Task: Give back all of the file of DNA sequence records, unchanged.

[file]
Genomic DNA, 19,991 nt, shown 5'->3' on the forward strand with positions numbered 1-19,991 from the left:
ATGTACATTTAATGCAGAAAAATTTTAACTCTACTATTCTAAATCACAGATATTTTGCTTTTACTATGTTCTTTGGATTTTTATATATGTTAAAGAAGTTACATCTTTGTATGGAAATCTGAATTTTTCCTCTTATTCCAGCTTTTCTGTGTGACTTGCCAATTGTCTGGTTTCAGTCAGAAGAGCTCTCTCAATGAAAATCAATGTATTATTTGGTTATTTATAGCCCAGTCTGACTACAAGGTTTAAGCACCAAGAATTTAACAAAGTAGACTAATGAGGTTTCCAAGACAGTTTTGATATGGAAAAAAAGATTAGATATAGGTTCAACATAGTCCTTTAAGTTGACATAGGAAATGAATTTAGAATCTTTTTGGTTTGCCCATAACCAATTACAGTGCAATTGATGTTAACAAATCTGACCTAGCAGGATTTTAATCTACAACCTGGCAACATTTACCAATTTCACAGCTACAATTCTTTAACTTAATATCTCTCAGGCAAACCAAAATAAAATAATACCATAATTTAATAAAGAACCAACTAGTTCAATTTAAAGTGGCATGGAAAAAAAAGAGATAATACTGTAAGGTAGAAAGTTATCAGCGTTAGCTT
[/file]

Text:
Genomic DNA, 19,991 nt, shown 5'->3' on the forward strand with positions numbered 1-19,991 from the left:
ATGTACATTTAATGCAGAAAAATTTTAACTCTACTATTCTAAATCACAGATATTTTGCTTTTACTATGTTCTTTGGATTTTTATATATGTTAAAGAAGTTACATCTTTGTATGGAAATCTGAATTTTTCCTCTTATTCCAGCTTTTCTGTGTGACTTGCCAATTGTCTGGTTTCAGTCAGAAGAGCTCTCTCAATGAAAATCAATGTATTATTTGGTTATTTATAGCCCAGTCTGACTACAAGGTTTAAGCACCAAGAATTTAACAAAGTAGACTAATGAGGTTTCCAAGACAGTTTTGATATGGAAAAAAAGATTAGATATAGGTTCAACATAGTCCTTTAAGTTGACATAGGAAATGAATTTAGAATCTTTTTGGTTTGCCCATAACCAATTACAGTGCAATTGATGTTAACAAATCTGACCTAGCAGGATTTTAATCTACAACCTGGCAACATTTACCAATTTCACAGCTACAATTCTTTAACTTAATATCTCTCAGGCAAACCAAAATAAAATAATACCATAATTTAATAAAGAACCAACTAGTTCAATTTAAAGTGGCATGGAAAAAAAAGAGATAATACTGTAAGGTAGAAAGTTATCAGCGTTAGCTT